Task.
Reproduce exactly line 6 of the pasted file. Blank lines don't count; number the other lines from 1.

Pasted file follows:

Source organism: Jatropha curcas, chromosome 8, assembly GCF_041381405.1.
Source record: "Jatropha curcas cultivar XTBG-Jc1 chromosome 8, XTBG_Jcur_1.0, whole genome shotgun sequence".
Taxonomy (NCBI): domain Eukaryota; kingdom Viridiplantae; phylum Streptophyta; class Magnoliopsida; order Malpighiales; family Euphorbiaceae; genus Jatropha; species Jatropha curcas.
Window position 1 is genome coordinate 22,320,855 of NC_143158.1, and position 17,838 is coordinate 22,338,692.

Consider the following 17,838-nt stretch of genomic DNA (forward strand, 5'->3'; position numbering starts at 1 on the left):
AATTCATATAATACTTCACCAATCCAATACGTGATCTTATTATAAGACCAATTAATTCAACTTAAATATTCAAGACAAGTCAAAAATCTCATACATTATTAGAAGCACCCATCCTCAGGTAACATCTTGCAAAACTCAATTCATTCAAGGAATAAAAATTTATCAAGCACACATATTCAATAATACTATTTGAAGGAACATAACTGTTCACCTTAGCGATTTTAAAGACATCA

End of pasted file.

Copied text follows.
AATTCATATAATACTTCACCAATCCAATACGTGATCTTATTATAAGACCAATTAATTCAACTTAAATATTCAAGACAAGTCAAAAATCTCATACATTATTAGAAGCACCCATCCTCAGGTAACATCTTGCAAAACTCAATTCATTCAAGGAATAAAAATTTATCAAGCACACATATTCAATAATACTATTTGAAGGAACATAACTGTTCACCTTAGCGATTTTAAAGACATCA